Category Taxation in South America

Mossack Fonseca Closing Down

March 15, 2018 Taxation in Panama

Mossack FonsecaPANAMA CITY – The scandal behind the Panama Papers has now brought down the firm at the centre of the controversy.

On March 14th the infamous law firm at the centre of the Panama Papers scandal, Mossack Fonseca, announced that they are ceasing their operations.

The Panama Papers scandal revolved around a large collection of documents which were stolen and leaked to media and investigative journalists, which detailed the clients of the firm, and how they used offshore structures to hide their wealth and assets.

In a statement, the firm said: “The reputational deterioration, the media campaign, the financial circus and the unusual actions by certain Panamanian authorities, have occasioned an irreversible damage that necessitates the obligatory ceasing of public operations at the end of the...

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Argentina’s Gambling Tax An Utter Flop

February 2, 2018 Taxation in Argentina

gambling taxBUENOS AIRES – Argentina’s online gambling tax has seen a spectacular failure, having brought in a total of ARS 0 during the course of 2017.

Argentina’s online gambling tax not only failed to bring in the revenues expected by the government, but also failed to raise any money at all in 2017, according to new information released in the local press.

From January 1st 2017 all online gambling activity of taxpayers in Argentina was subject to a federal tax of 2 percent.

The tax was meant to be collected by credit card issuers when a deposit was detected into the account of a gambling website, regardless of whether the operator was based in Argentina or not.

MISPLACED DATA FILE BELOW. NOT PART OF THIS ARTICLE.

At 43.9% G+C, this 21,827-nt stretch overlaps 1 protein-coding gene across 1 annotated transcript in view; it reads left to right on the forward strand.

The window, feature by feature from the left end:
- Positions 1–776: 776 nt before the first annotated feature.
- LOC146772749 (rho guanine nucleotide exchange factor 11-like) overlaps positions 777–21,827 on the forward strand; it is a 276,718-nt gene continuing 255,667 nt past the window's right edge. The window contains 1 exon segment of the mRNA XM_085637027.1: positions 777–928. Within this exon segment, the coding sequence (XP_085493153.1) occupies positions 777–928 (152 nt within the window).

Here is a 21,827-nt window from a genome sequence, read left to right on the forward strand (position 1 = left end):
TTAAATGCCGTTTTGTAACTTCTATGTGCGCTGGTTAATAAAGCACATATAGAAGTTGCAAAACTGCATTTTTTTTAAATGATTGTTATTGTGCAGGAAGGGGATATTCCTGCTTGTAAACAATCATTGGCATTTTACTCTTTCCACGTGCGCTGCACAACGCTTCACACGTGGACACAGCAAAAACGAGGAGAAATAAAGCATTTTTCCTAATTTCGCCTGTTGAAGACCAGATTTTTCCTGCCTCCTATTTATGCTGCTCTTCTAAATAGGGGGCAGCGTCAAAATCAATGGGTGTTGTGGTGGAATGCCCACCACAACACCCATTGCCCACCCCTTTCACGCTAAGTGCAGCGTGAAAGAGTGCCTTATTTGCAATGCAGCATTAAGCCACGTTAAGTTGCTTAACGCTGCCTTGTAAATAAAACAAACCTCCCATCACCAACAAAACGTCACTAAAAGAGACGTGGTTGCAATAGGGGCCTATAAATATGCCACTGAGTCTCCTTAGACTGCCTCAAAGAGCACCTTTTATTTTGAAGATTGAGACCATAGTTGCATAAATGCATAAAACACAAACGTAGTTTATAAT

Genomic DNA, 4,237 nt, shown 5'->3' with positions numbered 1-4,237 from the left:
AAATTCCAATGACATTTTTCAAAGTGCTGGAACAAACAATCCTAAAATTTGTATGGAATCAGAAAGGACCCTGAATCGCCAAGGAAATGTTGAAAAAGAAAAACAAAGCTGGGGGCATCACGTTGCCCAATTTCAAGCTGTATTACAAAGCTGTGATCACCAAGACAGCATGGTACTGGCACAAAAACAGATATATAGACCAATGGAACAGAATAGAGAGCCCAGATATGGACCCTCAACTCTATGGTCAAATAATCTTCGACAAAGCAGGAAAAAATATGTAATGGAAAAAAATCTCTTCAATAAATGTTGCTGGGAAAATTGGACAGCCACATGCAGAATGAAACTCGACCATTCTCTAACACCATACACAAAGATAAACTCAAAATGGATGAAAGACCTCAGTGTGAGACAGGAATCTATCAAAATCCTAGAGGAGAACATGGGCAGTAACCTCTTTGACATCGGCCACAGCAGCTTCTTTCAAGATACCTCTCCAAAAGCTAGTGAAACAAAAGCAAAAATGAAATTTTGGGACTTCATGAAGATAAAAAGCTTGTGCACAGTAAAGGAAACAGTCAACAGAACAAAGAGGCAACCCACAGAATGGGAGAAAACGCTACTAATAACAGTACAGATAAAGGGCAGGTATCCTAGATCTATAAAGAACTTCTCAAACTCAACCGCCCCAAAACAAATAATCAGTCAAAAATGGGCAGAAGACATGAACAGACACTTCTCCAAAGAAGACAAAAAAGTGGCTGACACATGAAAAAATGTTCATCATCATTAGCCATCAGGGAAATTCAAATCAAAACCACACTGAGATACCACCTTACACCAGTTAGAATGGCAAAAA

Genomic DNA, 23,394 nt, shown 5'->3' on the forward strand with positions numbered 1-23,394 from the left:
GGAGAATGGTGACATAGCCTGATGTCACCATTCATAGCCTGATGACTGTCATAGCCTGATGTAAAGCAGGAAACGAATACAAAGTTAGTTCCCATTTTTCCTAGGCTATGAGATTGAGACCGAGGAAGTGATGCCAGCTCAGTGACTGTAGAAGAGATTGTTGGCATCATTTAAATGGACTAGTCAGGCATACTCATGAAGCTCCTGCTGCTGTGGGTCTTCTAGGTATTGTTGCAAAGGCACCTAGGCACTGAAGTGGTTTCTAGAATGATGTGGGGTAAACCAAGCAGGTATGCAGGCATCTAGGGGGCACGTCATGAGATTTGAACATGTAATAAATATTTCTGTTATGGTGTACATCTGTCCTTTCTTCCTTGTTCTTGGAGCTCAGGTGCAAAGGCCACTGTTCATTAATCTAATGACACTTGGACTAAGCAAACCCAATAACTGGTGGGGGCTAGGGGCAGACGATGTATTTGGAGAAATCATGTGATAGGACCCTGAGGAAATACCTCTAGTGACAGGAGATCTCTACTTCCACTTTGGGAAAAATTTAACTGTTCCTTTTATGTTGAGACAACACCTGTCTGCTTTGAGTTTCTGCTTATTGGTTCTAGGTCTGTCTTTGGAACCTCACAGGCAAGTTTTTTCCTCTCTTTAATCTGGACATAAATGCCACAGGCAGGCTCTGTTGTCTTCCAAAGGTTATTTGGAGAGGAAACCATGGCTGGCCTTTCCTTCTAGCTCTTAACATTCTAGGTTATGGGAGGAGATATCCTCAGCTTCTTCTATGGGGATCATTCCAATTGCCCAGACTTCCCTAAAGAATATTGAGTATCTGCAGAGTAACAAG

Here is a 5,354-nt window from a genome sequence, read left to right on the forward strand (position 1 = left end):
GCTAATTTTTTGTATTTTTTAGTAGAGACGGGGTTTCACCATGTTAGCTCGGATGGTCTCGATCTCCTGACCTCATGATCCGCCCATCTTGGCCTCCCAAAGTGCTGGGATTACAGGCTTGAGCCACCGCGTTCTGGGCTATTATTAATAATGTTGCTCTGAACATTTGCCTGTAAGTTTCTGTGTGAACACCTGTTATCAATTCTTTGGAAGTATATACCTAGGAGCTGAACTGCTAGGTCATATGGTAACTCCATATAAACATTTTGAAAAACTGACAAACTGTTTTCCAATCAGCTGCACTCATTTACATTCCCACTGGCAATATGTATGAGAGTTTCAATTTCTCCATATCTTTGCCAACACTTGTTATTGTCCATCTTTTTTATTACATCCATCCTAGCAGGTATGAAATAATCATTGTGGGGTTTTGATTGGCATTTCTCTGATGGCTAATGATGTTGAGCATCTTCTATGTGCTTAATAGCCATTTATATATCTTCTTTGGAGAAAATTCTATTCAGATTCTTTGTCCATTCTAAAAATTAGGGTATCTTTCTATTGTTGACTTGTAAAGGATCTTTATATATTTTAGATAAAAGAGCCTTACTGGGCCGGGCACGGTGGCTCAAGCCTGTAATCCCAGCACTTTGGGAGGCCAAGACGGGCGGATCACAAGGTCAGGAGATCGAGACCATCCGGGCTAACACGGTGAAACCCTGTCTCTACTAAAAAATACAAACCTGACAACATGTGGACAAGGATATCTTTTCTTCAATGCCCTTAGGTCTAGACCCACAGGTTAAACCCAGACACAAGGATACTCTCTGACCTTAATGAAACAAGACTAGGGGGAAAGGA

However, the tax has so far failed to raise any tax revenues as all payments into the gambling websites moved away from credit card pa...

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Cuba’s FDI Reaches $2 Billion

November 6, 2017 Taxation in Cuba

Cuban foreign investmentHAVANA – Cuba’s tax breaks may have proven effective at attracting new investment into the country.

Last week the government of Cuba announced that it has so far attracted more than USD 2 billion worth of foreign investment into the country.

Cuba needs approximately USD 2 billion in investment per year in order to keep its economy afloat.

The new investments are spread out over the 30 agreements signed so far this year.

Additionally, a further 80 deals are under negotiation, with 15 being nearly complete and potentially being ready to sign this year.

Out of the 30 deals, 11 are for businesses with 100 percent foreign ownership, and 14 are for administrative and production agreements.

It is widely believed that the new businesses are mainly involved in the tourism and energy industries.

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Cuba to Doll Out Farm Land And Tax It

September 29, 2017 Taxation in Cuba

Cuba taxing farmsHAVANA – Cuba hopes to wean itself off its reliance on foreign nations for food and money by granting more land to farmers, and then taxing them on it.

Last week the government of Cuba unveiled a series of new rules regarding land ownership and the gradual implementation of taxes on land ownership.

The new rules are aimed at simultaneously boosting the country’s ability to grow its own foods, while also increasing tax revenues.
Currently, the government doles out idle land to private citizens or entities, if the land will be used for food production.

Under the new rules, the land given to farmers will now be granted for a period of 20 years, instead of the previous period of 10 years, and, further, the lease on the land will be renewable upon expiry.

The amount of land granted for agri...

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Cuba Worries About Tax Evasion

August 7, 2017 Taxation in Cuba

CubaHAVANA – Tax evasion and smuggling have forced the government of Cuba to stop issuing new licenses for some businesses.

The government of Cuba is ceasing the issuance of business licenses until the problems associated with self-employment have been perfected.

Previously, Cubans who wanted to strike out and be self-employed could be issued a license by the government to run their own business.

However, the growing prosperity of some business owners displeased government officials.

Of particular ire to lawmakers were bed and breakfast owners who, in one night, could see incomes equivalent to the average weekly wage of a state-employed worker.

The government also noted that the self-employed may be neglecting to pay their full tax obligations, or even evading their taxes entirely.

In order t...

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